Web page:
2) The Chardonnay is the wine that we all know and can have many different lines. It is a grape which by its nature is screaming to be modified. The grape loses its crispness early on as it ripeness but in its place comes the weight, fruit, and body. The more oak that is applied the more toast, espresso, smoke, and spice flavors get introduced. The grape has less acid as it ripeness but gains more fruit. This is the real quandary with Chardonnay – when do you pick it? When it sits on the vine for too long you get a ton of fruit, little or no acid and high alcohol. To counter act that wineries will de-alcoholize the wine and add pH as well. Again – Chardonnay is a grape that is screaming to be managed. However, when done correct you can either get nice green and floral wine with less acidity than Sauvignon Blanc, but still enough to hold the wine up and enough fruit to carry the day. Or you can make it California style and lose the acid but gain nice weight and body (from the fruit, alcohol, and oak) – but pH added still tastes fake to me.
3) The Viognier grape/wine is a different beast. It is a wine that has distinct characteristics: perfume, floral notes and acidity, but it is a very picky grape. It is very easy to lose to mold and because of this wineries will plant roses next to the grape vines to act as a canary for detecting mildew early on. The grape needs to be picked late otherwise, it does not give the classic perfume that we get from the Muscat and Riesling grapes. Depending on if the wine maker puts the wine through malolactic fermentation (to give it a bit more weight) or let the wine lie in the must (to give it more perfume) or to let it have a bit of wood to give it roundness. In the end, the wine is not meant for long storage – hence the VERY early release dates on these wines and the wine should have the acidity, fruit, and perfume to make it a real winner.
The Dalton Viognier lacked the insane perfume notes but instead showed crazy honey and floral notes, maybe even more potent than perfumed and intense all at the same time. The note follows below:
2009 Dalton Viognier, Reserve, Wild Yeast – Score: A-
WOW! This wine is like pure heaven in your mouth and drives me crazy to think that Dalton would give up on this wonder for the Alma white blend that is not in the same ballpark. The nose on this wine screams from the second it hits your glass with roses and violets (classic Viognier notes), followed by lovely lychee, pineapple, and peach. The mouth is round and so seductive with a silky smoothness that is elevated by the wine’s rich viscosity, along with lovely honey, and grapefruit, while being balanced with bright acid and cut grass. The finish is long and spicy with hints of cloves, toast, and caramel. This is a wonderful wine that has a year or so left in the tank. Drink one now and enjoy it again in 8 or so months. What a shame that it is not being made again.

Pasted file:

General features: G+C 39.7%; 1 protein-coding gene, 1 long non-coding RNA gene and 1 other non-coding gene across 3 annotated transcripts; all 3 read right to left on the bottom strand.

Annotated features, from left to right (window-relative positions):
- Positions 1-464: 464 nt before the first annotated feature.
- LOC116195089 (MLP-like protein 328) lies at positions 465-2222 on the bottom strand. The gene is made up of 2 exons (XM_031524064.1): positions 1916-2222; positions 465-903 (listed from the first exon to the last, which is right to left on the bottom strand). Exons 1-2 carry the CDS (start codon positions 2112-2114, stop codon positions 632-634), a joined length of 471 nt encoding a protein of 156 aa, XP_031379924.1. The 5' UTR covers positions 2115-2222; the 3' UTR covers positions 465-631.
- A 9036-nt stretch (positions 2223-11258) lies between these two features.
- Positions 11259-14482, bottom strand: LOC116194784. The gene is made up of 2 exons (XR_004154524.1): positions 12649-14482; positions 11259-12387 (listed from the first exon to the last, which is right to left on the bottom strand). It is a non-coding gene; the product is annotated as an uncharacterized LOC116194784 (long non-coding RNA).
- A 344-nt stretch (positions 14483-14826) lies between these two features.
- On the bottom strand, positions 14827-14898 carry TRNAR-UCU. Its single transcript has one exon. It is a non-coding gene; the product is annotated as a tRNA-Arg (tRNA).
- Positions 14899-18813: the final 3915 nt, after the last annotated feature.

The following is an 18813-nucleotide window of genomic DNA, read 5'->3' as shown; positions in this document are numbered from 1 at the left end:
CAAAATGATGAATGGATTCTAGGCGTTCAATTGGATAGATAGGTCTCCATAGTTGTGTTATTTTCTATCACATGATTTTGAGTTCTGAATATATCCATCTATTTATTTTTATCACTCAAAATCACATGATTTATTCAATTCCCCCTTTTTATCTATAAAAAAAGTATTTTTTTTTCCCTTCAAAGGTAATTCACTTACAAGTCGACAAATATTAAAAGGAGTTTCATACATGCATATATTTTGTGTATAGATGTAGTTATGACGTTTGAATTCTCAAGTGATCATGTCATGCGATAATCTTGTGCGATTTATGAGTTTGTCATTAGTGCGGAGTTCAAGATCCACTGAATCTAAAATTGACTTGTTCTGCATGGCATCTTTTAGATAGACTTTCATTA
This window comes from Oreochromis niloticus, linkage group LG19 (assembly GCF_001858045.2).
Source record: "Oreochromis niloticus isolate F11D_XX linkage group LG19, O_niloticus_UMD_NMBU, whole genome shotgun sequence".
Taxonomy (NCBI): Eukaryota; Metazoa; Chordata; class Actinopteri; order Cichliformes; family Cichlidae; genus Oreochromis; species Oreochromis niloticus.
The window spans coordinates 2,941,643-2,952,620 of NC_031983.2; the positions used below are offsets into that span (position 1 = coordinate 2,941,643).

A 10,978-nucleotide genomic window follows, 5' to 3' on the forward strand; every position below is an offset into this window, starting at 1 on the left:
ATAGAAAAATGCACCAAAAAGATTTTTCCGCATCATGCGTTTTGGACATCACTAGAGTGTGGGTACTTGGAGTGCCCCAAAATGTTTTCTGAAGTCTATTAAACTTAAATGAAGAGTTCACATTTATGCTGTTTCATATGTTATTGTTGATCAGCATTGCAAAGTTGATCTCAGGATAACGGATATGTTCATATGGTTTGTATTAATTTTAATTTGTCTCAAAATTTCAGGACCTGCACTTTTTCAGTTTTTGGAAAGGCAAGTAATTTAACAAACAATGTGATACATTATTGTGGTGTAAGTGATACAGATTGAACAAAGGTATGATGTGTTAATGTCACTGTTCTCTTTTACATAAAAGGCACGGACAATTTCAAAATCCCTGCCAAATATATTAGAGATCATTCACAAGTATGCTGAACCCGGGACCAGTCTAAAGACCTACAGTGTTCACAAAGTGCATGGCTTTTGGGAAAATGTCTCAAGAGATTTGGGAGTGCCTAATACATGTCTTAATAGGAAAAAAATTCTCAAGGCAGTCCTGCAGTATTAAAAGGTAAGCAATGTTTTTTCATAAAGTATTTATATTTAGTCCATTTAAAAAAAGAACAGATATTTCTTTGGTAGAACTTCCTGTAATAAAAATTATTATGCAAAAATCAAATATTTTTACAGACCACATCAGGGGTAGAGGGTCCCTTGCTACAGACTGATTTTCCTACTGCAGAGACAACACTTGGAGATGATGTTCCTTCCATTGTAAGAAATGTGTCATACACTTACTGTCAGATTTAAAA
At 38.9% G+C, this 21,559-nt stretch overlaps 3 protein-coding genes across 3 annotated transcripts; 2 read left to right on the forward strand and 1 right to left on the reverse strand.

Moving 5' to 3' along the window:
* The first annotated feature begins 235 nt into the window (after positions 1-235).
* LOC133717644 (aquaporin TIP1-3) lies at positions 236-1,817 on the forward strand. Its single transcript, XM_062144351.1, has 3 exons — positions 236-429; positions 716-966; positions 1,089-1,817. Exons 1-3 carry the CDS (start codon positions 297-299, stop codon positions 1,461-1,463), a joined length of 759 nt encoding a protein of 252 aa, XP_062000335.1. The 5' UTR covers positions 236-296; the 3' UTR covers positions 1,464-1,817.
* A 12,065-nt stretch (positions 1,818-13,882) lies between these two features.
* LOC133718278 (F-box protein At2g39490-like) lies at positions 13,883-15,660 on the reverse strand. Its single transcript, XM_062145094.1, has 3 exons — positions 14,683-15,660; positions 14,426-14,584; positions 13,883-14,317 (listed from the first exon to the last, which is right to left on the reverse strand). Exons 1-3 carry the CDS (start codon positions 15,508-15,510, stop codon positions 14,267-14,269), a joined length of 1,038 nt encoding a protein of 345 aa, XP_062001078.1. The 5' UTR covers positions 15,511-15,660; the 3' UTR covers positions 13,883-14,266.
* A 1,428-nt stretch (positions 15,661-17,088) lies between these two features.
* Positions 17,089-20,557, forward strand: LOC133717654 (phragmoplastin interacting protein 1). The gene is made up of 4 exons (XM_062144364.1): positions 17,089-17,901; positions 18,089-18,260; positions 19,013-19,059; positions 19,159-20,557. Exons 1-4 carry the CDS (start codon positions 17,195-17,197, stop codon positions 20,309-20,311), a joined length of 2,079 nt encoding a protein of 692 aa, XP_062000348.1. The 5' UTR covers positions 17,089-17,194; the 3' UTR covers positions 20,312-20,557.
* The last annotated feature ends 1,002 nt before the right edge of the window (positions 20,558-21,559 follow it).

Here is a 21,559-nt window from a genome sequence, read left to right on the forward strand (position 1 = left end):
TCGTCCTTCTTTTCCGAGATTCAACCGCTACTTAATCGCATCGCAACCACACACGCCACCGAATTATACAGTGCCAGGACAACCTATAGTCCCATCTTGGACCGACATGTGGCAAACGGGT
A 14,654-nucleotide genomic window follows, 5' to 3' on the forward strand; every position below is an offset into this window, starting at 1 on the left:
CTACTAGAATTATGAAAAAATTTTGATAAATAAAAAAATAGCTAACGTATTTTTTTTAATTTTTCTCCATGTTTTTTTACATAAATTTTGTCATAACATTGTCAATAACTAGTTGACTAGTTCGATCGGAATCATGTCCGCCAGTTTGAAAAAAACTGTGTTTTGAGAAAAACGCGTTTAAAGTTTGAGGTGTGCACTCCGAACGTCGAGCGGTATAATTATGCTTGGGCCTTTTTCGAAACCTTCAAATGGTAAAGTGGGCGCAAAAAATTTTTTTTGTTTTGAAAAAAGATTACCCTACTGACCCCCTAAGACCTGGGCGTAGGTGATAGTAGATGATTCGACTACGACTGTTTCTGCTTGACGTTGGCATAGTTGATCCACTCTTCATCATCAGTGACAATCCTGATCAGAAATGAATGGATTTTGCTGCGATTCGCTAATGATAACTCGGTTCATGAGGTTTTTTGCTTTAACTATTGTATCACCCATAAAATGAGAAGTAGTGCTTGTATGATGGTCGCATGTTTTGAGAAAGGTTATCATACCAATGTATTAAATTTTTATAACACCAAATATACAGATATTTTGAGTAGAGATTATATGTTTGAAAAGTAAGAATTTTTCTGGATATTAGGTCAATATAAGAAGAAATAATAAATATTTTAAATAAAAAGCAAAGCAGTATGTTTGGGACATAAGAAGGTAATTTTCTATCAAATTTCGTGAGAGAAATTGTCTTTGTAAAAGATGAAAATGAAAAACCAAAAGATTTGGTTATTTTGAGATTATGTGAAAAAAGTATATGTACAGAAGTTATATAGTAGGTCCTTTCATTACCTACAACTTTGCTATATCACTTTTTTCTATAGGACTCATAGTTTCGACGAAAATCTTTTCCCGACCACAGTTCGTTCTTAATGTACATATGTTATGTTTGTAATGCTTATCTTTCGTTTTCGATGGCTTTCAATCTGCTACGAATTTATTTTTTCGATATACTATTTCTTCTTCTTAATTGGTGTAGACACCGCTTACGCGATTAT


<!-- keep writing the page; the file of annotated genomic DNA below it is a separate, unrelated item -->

This past week I was waffling on which white wine to open to pair with my wife’s awesome lemon and rosemary roasted chicken, which has become comfort and easy to make food for the both of us. I do go through my own mood swings in relationship to chicken and poultry, but this week I was on and truly enjoyed it as always. Along with the chicken we also enjoyed some fresh green salad and a blend of brown/red/black rice. Given the menu I wanted a solid white wine that could keep up with the chicken and rice. I was looking at opening the Dalton Viognier or the Dalton Alma, and since I had more of the Alma I opened one for the weekend.
The Haruni Family started the Dalton Winery in 1995, in the Napa Valley of Israel in the Upper Galilee. Within the massive Upper Galilee, a few areas are starting to gather fame, such as the vineyard from which Dalton sources its grapes — Kerem Ben Zimra, Yarden’s El-Rom, Ortal, and Katzrin vineyards, and Gailil Winery’s Yiron vineyard. The vineyard and winery are located minutes from each other, which is usually a great benefit to the winemaker and winery, as the winery can truly source and crush the grapes when they have reached optimal maturity. However, when there is a war going on, and that war is in your backyard, you wish you were miles away. In July and August of the year 2006, Lebanon and Israel were engaged in a bloody battle. It raged on for 34 days, before a cease fire was declared. With the winery and vineyard overlooking Mount Hermon, almost spitting distance from the Lebanese border, the winery was in the direct line of fire.
Dalton was the hardest hit amongst the Galilee wineries, but was still able to source and crush all of its grapes within a week of the cease fire. The actual damage was not nearly as bad as the winery’s inability to prune and manage its vineyard, which caused some of the vineyards (the Chardonnay especially) to fall victim to disease and hungry wildlife. However, the winery was blessed with a bountiful harvest that easily made up for the war’s collateral damage.